ENVIRONMENT & ITS COMPONENTS
- Everything that surrounds or affects an organism during its lifetime is collectively known as its environment.
- It comprises of both living (biotic) and non-living components (abiotic).
- Biotic components- Green plants, non-green plants, decomposers, parasites, symbionts, animals, etc.
- Abiotic components- Energy, radiation, temperature & heat flow, water, atmospheric gases & wind, fire, gravity, topography, soil, geological substratum
- Organisms are affected by both their internal as well as external environments.
- The biosphere includes all living organisms on earth, together with the dead organic matter produced by them.
- Habitat is the physical environment in which an organism lives (address of an organism).
- Many habitats make up the environment.
Know the difference
Environment- can be almost everything or a small region
Habitat- an area where organisms live
Biosphere- the region of earth that supports life
Ecosystem- Producers, consumers, decomposers, and their relationships. It is the functional unit of the environment.
Ecology- the study of the relationship between organisms and their environment.
- Ecology is the study of interactions between organisms and their environment.
- The term Ecology was given by Ernst Haeckel.
- An ecosystem is a functional unit of the environment (mostly biosphere).
- An ecosystem can be visualized as a functional unit of nature, where living organisms interact among themselves and also with the surrounding physical environment.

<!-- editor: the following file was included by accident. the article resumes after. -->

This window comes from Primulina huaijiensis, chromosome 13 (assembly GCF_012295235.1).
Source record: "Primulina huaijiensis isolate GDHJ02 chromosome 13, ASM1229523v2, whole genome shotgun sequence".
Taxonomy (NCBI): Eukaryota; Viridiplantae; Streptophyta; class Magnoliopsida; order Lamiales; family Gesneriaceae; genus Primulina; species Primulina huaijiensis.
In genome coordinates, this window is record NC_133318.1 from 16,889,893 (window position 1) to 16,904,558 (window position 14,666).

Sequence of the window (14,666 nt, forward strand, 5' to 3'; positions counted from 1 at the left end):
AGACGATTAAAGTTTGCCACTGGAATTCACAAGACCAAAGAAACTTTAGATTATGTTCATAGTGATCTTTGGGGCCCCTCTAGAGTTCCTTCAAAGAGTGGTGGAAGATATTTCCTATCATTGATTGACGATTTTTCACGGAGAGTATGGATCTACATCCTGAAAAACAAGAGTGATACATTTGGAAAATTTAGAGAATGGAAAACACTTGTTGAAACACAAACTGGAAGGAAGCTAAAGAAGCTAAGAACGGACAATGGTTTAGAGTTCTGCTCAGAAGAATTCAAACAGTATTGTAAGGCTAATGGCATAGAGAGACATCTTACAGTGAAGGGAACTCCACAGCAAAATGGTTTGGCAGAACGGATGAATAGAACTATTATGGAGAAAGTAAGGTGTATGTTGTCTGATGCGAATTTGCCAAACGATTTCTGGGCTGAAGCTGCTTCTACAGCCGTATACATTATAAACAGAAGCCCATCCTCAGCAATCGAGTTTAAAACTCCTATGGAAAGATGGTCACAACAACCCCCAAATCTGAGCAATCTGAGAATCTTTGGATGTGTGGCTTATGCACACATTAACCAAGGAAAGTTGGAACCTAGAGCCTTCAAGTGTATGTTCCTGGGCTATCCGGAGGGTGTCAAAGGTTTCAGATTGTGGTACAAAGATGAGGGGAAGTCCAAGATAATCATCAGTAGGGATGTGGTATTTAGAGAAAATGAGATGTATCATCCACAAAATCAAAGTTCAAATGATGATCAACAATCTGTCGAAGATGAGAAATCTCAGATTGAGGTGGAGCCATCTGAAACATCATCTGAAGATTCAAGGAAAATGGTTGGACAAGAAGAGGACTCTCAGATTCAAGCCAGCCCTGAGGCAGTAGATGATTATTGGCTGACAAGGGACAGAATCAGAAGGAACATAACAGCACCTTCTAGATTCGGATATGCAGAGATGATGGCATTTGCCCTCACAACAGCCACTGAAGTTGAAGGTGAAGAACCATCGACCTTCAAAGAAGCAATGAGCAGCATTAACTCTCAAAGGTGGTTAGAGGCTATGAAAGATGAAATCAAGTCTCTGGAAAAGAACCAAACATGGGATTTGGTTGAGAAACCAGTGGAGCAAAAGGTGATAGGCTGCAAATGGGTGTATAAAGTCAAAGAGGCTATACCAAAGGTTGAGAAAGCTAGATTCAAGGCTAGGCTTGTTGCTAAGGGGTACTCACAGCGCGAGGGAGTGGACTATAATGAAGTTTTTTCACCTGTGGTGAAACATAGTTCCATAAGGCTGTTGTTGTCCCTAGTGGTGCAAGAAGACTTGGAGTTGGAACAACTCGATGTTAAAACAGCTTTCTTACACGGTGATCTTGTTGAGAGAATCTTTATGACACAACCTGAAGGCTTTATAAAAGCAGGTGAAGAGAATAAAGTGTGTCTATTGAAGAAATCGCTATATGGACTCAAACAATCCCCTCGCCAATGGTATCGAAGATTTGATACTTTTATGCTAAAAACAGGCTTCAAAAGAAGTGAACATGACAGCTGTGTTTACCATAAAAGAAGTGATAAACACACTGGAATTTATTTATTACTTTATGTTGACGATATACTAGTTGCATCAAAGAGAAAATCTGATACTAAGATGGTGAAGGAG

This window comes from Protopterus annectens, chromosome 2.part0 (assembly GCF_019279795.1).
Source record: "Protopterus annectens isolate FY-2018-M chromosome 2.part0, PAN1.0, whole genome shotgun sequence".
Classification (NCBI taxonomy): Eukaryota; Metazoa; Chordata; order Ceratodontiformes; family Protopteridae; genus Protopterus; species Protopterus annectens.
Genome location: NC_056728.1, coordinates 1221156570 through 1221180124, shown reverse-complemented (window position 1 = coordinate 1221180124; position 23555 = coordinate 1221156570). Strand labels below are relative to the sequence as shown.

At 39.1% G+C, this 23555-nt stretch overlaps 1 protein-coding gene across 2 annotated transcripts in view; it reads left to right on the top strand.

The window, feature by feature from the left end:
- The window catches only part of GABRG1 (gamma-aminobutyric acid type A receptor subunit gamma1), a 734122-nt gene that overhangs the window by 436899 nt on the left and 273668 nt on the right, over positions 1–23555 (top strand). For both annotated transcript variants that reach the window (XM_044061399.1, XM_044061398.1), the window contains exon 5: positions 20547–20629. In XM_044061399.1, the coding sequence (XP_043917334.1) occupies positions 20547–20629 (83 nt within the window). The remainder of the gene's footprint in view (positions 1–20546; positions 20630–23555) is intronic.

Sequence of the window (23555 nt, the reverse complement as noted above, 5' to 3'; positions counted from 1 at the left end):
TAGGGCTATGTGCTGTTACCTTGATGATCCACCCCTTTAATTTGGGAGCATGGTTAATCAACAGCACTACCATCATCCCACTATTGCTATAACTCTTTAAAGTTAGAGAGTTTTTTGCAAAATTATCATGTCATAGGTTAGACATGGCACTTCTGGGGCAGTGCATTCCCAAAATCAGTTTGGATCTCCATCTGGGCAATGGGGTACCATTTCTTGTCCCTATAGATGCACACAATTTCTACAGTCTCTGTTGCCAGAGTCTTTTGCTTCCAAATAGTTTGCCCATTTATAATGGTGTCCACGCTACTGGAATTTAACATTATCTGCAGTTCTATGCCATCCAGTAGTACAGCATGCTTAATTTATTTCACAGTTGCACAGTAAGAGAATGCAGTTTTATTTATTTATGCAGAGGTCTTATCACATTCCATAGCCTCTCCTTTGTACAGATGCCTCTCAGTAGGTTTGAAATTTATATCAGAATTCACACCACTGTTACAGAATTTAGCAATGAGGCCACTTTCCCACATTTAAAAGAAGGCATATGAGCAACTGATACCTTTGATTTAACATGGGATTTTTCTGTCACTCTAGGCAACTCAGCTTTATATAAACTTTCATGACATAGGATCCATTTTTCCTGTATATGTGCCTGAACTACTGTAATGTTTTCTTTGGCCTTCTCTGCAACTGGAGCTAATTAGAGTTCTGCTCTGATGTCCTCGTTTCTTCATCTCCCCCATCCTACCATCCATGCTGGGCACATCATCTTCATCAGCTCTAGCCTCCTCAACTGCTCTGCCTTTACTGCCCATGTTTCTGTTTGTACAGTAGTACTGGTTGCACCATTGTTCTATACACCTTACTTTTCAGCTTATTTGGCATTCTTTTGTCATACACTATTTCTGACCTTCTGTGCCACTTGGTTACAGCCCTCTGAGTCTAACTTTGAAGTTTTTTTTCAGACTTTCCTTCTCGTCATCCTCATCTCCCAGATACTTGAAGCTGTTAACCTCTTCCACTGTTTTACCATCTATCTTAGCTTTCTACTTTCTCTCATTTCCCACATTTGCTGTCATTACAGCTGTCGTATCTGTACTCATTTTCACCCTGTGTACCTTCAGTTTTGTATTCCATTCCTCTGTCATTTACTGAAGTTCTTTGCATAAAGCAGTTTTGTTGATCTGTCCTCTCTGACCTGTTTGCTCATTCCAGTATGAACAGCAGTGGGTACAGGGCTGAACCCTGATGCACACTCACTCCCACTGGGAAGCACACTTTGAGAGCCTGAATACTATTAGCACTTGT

- An ecosystem can be of any size but usually encompasses specific and limited species. Example- Aquatic ecosystem.
- The term ecosystem was given by A. G. Tensley.
Q. Which one of the following is the best description of the term “ecosystem”?
a) A community of organisms interacting with one another
b) That part of the Earth which is inhabited by living organisms
c) A community of organisms together with the environment in which they live.
d) The flora and fauna of a geographical area.
(a) A community of organisms interacting with one another – no specific term.
(b) That part of the Earth which is inhabited by living organisms – biosphere.
(c) A community of organisms together with the environment in which they live-ecosystem.
(d) The flora and fauna of a geographical area –biodiversity.
1.3.1 Components of Ecosystem
1. Abiotic Components-
Energy, Rainfall, Temperature, Atmosphere, Substratum, Organic and Inorganic material, Latitude and Altitude
Effect of Abiotic Components on Terrestrial Primary Producers (Plants)
- Extremely high intensity favours root growth over shoot growth which results in increased transpiration, short stem, smaller thicker leaves.
- On the other hand, low intensity of light retards growth, flowering and fruiting.
- When the Intensity of light is less, the plants cease to grow due to the accumulation of CO2.
- Of the visible part of the spectrum, only red and blue are effective in photosynthesis.
- Plants grown in blue light are small, red light results in elongation of cells (etiolated plants).
- Plants grown in ultraviolet and violet light are dwarf.
- Frost results in freezing the soil moisture.
- The plants are killed due to increased transpiration when their roots are unable to supply moisture.
- Snow acts as a blanket, prevents a further drop in temperature and protects seedlings from excessive cold and frost.
- High-temperature results in the death of plant due to coagulation of protoplasmic proteins (some bacteria can survive high temperatures because of their protoplasmic proteins that don’t coagulate at normally high temperatures).
2. Biotic Components-
1. Primary producers- Autotrophs (self-nourishing)
2. Consumers- Heterotrophs or phagotrophs (other-nourishing)
A) Macro consumers- feed on plants or animals or both
B) Micro consumers– bacteria and fungi that obtain energy and nutrition by decomposing dead organic material. These are also called Saprotrophs (decomposers or osmotrophs).